1. The petitioner is a director of a private limited company called advent Corporation Pvt. Ltd. The company carries on the business of construction of buildings and the sale of flats therein
2. For the assessment year 1961-62 to 1968-69 the company contended that no profit arose upon the construction by if of buildings until the entire construction work was completed. This argument was rejected by the ITO and a percentage of the cost of work done during the relevant year was added on to the company's income. The company thereafter went up to the Income-tax Appellate Tribunal. The Tribunal also rejected the appeals but made reference to this court, which are pending.
3. In the meantime, the petitioner was served with a notice to show cause why the arrears of income-tax of the company should not be recovered from the petitioner under s. 179 of the I.T. Act, 1961. On April 10, 1979, the petitioner's chartered accountants replied and submitted that the demand which had been raised had been disputed and was pending before this court. The contention of the company that in the case of a builder, profits could not be arrived at and taxed on the basis of work-in-progress was reiterated. It was also submitted that the provisions of s. 179 could not be invoked because it was not proved that the non-recovery of tax was attributable to gross negligence, misfeasance or breach of duty on the part of the petitioner in relation to the affairs of the company.
4. On April 12, 1979, the ITO held the petitioner was personally liable for payment of the company's taxes in the sum of Rs. 2,74,508. He held that a valid demand had been raised upon the company and was pending for a number of years. The company's appeals up to the Tribunal had gone against the assessee. There was no provision in the I.T. Act, 1961, which stated that recovery of a valid demand should be postponed in the case of a disputed demand. Though it was felt not to be necessary, it was pointed out that the company had during the many years not cared to clear at least a major part of the disputed amount offering to pay be instalments. The plea of a personal hearing had to be rejected because it had been pointed out in the show-case notice under s. 179 that this would be the final opportunity. There was reason to believe that the plea for a personal hearing was only for gaining unwarranted time.
5. Pursuant to the order under s. 179, the Tax Recovery Officer attached certain properties of the petitioner. This petition filed on August 22, 1980, impugns the order under s. 179 and the attachments made pursuant thereto.
6. The first submission made on behalf of the petitioner must be upheld because it is covered in his favour by my judgment dated January 11, 1983, in Miscellaneous Petition No. 1432 of 1978 - M. D. Lotlikar v. R. C. De Desouza, CIT, since reported in : 145ITR433(Bom) . In that case the petitioner was a director of a private limited company. The tax liability determined in respect of the company for the assessment years 1964-65 and 1965-66 was not paid by the company. On September 17, 1976, the ITO passed an order under s. 179, as amended with effect from October 1, 1975, holding that the petitioner was liable for the arrears. The contention that was upheld was that there was nothing in s. 179, as amended by the Taxation Laws (Amendment) Act, 1975, with effect from October 1, 1975, which made its operation retrospective. The tax sought to be collected pertained to a period much prior to the coming into force of the Amendment Act. The petitioner could not be saddled with such tax liability under s. 179. The judgment in Lotlikar's case : 145ITR433(Bom) , squarely applies to the facts of this petition and as a ground for striking down the order under s. 179 and the attachments consequential thereon.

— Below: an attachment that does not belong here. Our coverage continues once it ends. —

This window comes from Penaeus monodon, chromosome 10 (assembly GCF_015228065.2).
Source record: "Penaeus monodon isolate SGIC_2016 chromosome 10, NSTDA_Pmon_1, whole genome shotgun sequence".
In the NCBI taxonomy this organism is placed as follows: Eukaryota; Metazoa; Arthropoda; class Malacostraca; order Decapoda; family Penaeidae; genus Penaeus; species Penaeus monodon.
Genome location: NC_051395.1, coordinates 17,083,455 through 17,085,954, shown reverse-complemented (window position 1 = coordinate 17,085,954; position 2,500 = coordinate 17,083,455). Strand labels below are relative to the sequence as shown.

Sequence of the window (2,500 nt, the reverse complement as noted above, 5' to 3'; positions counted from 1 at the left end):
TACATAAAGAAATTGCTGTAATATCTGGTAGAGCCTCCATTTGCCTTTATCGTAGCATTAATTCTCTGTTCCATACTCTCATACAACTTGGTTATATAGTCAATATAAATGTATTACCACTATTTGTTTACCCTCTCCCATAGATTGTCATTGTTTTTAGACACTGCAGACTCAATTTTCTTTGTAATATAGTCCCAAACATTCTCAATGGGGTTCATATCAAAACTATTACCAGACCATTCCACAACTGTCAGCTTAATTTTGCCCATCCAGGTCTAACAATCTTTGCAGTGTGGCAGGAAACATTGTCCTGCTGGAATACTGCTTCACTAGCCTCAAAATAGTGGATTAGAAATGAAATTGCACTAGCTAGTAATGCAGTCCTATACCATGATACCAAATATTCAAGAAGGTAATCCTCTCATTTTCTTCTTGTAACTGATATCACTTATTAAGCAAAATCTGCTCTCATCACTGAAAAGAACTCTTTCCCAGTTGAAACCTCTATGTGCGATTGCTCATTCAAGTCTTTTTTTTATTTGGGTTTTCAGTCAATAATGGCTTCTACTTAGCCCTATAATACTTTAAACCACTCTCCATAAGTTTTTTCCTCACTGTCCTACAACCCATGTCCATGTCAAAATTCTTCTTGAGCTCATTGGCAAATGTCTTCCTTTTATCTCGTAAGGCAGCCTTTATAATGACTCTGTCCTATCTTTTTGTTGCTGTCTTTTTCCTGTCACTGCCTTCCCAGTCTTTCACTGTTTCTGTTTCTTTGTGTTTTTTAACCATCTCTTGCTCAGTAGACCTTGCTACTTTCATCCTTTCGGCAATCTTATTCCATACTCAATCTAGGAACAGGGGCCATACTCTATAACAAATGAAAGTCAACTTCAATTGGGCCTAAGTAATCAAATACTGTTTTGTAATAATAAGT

7. It was then contended on behalf of the petitioner that the ITO had not determined the precondition for the application of s. 179; the ITO had not even considered whether the petitioner had proved that the non recovery could not be attributed to any gross neglect, misfeasance or breach of duty on the petitioner's part in relation to the affairs of the company. It is the case of the company and of the petitioner that the profits in the case of a builder cannot be arrived at and taxed on the basis of work-in-progress. This is a contention which was agitated up to the tribunal and is now pending before this court in references under the I.T. Act, 1961. This was made clear to the ITO in reply to the show-cause notice. One would have thought that this was enough proof that the non-recovery could not be attributed to neglect or misfeasance or breach of duty on the part of the petitioner. The ITO in passing the order under s. 179 of the I.T. Act, 1961, has, however, not chosen to consider this aspect of the matter at all. It must, therefore, be held that the order is bad on this count also.
8. The petition is made absolute in terms of prayers (a) and (b), with costs.
9. Rule accordingly.